Beal Tree Plantation
To reach Beal Plantation you head east on M-72 and just beyond the I-75 overpass turn into the Grayling Industrial Park. Within this cluster of warehouses, offices and manufacturing plants, across the street from AuSable Construction and next door to the Alro Steel loading docks, is a small tract of woods.
There is a reason for that. You’ve arrived at a historical site, what many believe is the oldest documented tree plantation in North America.
In 1888, not long after lumberjacks had turned most of Northern Michigan into a wasteland of stumps, William Beal arrived in Grayling and set up an 80-acre experiment tree station here on the edge of town. Beal planted 41 species of trees and experimented by cultivating some seedlings and not treating the land for others.
Michigan State University's first professor of botany wanted to know which trees and which method would be the most suitable ones to re-forest Michigan. As one interpretive plaque noted "this was perhaps the first step towards forest management in Michigan" and early recognition of how to recover from the era of exploitative logging.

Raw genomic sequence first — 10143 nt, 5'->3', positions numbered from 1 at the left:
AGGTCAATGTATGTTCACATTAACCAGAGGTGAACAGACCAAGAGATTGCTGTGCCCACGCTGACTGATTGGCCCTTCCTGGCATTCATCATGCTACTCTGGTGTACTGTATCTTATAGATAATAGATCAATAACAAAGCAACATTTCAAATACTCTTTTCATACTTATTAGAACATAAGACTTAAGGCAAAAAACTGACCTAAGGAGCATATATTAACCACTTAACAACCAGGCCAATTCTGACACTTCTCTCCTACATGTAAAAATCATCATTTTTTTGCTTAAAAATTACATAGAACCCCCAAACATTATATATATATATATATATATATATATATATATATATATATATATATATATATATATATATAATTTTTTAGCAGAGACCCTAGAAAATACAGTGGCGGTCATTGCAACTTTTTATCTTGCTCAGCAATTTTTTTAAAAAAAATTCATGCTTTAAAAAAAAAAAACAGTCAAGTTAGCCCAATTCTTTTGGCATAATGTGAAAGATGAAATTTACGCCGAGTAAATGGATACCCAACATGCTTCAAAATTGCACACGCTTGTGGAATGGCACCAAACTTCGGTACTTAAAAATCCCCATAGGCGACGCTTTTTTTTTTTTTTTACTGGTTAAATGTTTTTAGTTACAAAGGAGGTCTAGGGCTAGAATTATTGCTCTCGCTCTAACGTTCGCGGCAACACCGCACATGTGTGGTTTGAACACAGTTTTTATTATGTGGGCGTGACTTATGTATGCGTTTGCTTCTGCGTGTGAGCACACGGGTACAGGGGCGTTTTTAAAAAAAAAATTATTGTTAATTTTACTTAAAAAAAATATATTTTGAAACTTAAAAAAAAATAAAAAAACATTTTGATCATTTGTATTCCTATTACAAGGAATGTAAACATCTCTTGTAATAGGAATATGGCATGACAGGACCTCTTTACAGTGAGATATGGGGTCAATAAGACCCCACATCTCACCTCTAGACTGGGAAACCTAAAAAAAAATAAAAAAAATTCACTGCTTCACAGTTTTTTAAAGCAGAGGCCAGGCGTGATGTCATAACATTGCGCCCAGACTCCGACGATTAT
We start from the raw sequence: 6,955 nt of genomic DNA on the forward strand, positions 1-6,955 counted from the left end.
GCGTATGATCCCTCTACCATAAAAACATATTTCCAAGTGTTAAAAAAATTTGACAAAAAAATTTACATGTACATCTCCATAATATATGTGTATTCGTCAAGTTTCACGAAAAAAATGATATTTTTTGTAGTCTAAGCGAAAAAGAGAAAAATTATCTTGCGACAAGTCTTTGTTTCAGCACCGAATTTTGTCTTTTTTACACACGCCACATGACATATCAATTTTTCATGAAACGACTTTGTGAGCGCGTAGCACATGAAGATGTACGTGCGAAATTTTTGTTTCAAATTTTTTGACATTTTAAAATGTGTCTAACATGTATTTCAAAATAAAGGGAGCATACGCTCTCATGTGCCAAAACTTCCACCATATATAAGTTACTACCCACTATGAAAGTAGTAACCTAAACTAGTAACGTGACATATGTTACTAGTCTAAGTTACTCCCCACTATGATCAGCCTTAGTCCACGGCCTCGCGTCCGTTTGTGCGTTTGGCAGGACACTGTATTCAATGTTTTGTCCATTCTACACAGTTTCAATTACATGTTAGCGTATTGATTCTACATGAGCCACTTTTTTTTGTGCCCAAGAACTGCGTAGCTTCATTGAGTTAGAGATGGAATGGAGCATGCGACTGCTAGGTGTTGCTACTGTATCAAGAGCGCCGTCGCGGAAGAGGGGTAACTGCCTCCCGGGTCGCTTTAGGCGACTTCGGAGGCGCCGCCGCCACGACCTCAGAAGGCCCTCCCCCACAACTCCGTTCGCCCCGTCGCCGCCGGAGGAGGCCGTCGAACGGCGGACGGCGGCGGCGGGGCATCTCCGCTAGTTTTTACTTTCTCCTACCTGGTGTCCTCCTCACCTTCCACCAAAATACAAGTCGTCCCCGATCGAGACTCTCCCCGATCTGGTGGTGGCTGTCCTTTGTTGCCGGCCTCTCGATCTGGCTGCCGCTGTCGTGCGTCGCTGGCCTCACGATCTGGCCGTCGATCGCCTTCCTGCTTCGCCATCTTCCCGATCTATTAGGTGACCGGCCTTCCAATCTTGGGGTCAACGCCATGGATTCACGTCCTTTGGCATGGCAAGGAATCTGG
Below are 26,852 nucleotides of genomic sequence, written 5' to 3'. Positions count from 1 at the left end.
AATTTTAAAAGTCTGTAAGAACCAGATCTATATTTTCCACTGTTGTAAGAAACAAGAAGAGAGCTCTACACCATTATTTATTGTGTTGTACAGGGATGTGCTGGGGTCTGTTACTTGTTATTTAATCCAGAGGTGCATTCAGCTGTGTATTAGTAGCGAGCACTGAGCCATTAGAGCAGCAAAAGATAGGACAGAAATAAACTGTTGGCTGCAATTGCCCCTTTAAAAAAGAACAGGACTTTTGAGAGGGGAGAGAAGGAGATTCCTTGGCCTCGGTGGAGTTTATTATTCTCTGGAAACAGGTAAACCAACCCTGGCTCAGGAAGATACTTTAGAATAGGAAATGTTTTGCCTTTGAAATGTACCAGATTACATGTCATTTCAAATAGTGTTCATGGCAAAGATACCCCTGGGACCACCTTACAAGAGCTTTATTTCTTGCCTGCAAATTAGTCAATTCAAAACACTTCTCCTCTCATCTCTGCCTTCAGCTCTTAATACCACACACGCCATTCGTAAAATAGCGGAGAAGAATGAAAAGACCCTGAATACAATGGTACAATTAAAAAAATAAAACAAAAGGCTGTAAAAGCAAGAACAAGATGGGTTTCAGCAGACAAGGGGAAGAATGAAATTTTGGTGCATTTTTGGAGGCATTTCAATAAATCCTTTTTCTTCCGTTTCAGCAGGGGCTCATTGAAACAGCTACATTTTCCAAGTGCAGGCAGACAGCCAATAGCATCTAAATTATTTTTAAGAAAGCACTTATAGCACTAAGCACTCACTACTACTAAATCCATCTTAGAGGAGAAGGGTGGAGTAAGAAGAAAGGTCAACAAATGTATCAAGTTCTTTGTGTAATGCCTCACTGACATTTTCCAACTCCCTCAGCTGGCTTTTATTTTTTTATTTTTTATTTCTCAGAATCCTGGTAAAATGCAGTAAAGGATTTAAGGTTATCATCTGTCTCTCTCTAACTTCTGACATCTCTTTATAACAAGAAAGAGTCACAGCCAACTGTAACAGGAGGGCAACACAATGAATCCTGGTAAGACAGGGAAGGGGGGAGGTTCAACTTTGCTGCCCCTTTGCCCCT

A century later the result of Beal's work is obvious. Today more than half of the state is covered by 19 million acres of forest of which 35 percent of it is in public ownership.
Only 7.4 acres of the original plantation remains but in 2000 the Department of Natural Resources and several groups honored Beal by upgrading the quarter-mile trail into a ADA path, built a parking area and installed a handful of displays.
The walk is short and easy, making it an ideal place to take young children for their first lesson in tree identification. In the winter, Beal Plantation is where locals head for a quick snowshoe trek after work.
But this small preserve should also be a pilgrimage for anybody who loves to wander the woods of Northern Michigan.
Even if it is in the middle of an industrial park.
|Difficulty - Easy|